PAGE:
As we grow older, there may come a time it becomes harder to live on our own, yet we still want an independent lifestyle.

Personal care is helpful when it’s not possible for us to remain in our own homes any longer. Personal care allows people to continue to enjoy an active lifestyle, programs, activities, social opportunities—along with daily care.

People who receive personal care typically live the same lifestyle as before, except with the benefit of a little added care when it’s needed.

Click here to learn how personal care can help with daily tasks.

Banding together to make a difference

Alan Lane is the father of a young entrepreneur who wanted to share his idea for coping with anxiety disorders in the hopes of helping others. Joshua enlisted his family to take his idea from concept to online business. And he’s just 7 years old! Alan shares more about the genesis of Joshua’s Rubber Band Balls.

Joshua has Obsessive-Compulsive Disorder—or OCD—and anxiety. A friend from church suggested that he try putting rubber bands together and taking them apart to help control fidgeting. That helped—and so he took the rubber band ball everywhere.

One day earlier this year, Josh and I were waiting for his mom at a medical appointment. He had the ball with him and I said, “I bet you could sell those.” He responded right away.

“Sissy can take pictures and Bubba can make a website. You can mail them and Mommy can help, too.”

Sissy is Joshua’s 14-year-old sister, Rachel, and Bubba is his 19-year-old brother, Tyler.

When his mom came out after her appointment, Joshua said to me, “Are you going to tell her about my business plan?”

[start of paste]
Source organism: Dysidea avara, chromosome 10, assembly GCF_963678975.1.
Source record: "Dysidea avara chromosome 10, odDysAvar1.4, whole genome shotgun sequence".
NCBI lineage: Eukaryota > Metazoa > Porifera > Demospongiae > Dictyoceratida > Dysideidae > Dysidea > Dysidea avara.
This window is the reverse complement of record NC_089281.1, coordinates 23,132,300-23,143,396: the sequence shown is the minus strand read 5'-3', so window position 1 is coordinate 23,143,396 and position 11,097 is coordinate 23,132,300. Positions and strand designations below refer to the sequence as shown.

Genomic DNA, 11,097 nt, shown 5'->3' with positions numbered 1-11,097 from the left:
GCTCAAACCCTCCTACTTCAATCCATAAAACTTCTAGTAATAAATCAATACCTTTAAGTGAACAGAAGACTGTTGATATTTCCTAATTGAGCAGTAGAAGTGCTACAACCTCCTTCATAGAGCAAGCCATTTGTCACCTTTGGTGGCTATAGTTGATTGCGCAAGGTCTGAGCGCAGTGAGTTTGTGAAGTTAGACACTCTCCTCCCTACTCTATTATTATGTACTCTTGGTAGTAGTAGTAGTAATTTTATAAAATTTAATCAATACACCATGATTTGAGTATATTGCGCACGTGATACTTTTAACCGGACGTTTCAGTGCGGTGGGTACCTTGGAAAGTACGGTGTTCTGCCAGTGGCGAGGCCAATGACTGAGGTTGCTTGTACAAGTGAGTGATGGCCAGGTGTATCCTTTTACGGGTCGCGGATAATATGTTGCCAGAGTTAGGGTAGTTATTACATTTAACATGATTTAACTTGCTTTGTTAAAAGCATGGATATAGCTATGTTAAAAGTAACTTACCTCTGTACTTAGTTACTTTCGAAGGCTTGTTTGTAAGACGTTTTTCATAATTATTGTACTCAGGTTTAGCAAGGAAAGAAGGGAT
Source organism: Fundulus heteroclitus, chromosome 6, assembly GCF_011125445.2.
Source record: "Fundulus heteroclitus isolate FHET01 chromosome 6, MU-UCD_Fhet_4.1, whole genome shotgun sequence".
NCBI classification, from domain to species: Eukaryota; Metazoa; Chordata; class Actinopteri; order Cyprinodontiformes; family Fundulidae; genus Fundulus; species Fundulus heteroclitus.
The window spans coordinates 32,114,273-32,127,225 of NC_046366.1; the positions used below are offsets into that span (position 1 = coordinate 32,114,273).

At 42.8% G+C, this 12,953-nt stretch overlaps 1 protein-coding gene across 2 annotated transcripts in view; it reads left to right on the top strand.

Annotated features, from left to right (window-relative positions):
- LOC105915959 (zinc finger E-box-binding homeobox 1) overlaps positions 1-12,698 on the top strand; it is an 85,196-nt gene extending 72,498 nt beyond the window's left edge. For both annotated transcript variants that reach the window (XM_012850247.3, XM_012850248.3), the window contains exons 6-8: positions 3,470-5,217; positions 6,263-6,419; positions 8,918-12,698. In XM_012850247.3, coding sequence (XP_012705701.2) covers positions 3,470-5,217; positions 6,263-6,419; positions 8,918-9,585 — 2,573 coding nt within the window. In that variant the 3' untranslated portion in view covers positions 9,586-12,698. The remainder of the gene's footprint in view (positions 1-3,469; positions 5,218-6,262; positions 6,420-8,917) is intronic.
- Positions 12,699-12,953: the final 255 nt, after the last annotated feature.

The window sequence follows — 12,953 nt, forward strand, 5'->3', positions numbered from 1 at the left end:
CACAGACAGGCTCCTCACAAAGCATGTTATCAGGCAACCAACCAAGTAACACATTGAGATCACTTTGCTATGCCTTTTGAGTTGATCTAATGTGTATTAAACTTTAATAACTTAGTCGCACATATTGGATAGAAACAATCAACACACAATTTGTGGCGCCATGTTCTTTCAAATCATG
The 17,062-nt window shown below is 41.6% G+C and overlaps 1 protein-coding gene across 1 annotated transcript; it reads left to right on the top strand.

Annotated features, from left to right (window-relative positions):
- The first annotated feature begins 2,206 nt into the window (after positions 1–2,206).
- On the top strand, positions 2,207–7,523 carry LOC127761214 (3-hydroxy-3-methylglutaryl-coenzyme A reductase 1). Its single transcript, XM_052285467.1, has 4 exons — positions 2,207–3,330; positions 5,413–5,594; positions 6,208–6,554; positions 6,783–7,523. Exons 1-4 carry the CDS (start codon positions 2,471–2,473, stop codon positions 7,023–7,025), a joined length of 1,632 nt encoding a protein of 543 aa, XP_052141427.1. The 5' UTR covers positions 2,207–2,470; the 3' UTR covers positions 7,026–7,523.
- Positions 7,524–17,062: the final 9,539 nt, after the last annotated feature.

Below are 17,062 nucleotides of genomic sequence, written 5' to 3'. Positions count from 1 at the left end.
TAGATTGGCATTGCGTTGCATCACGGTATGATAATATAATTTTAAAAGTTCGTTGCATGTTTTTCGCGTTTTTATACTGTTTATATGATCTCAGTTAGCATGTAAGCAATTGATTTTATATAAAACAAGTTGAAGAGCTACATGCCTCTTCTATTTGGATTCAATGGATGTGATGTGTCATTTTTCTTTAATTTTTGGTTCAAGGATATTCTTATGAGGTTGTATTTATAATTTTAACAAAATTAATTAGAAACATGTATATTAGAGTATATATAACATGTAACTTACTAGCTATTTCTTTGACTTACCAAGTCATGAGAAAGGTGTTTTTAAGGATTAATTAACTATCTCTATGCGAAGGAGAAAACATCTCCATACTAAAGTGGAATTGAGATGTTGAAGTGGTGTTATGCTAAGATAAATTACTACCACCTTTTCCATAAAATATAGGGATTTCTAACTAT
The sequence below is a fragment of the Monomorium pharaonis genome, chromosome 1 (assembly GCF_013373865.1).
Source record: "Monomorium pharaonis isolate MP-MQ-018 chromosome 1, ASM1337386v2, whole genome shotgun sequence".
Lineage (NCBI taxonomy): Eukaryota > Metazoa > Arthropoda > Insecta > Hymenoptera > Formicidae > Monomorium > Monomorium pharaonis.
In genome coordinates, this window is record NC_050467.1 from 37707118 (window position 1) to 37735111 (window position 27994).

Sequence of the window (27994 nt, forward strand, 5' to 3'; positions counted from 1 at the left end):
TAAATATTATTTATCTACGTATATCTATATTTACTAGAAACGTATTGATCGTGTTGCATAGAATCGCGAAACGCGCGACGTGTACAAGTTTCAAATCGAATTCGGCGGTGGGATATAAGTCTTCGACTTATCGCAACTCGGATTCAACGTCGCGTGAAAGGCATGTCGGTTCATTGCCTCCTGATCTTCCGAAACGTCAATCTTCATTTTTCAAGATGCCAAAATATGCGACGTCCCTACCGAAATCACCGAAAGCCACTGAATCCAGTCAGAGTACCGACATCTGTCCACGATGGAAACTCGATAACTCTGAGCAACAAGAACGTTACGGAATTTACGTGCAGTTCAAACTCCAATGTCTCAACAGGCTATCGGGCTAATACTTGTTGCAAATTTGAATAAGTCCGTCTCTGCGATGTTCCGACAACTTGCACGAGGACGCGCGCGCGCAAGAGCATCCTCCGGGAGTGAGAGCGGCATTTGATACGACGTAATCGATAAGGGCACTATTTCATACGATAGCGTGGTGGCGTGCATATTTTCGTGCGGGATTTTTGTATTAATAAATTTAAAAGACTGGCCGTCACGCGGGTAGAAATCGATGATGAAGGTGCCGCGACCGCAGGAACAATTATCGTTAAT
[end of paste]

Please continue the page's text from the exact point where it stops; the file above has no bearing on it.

And that’s how it started. We’ve been selling them since February of this year, online and through Facebook.

It’s great to hear from the people who buy them. A grandmother in Georgia got one for her granddaughter, who has anxiety. A teacher in California purchased one to use in her classroom. We recently established a partnership with the Ronald McDonald House in Hershey for children with cancer to use the balls.

Joshua also has had seizures since he was very young; they are controlled with medicine. He has a service dog, Spot, who sleeps with him and is a source of comfort. So he wanted some of the money from the sale of Joshua’s Rubber Band Balls to help train service dogs for other kids.

Now, we donate 10 percent of proceeds to Merlin’s KIDS, which provides trained service dogs for children. Through a friend, we just had the chance to meet the New Jersey woman who founded Merlin’s KIDS.

We helped Joshua start this business because we want to give back and help people. And one of the most rewarding parts has been the way our whole family became involved. But we never forget who’s the boss. When it’s time to discuss business, Joshua calls the meeting to order and it’s not over until he says so!

—Alan Lane

You can meet Alan and Joshua and purchase Joshua’s Rubber Band Balls at the Diakon Outdoor Adventure Challenge at the Diakon Wilderness Center Sept. 14. Also visit https://joshuasrubberbandballs.com/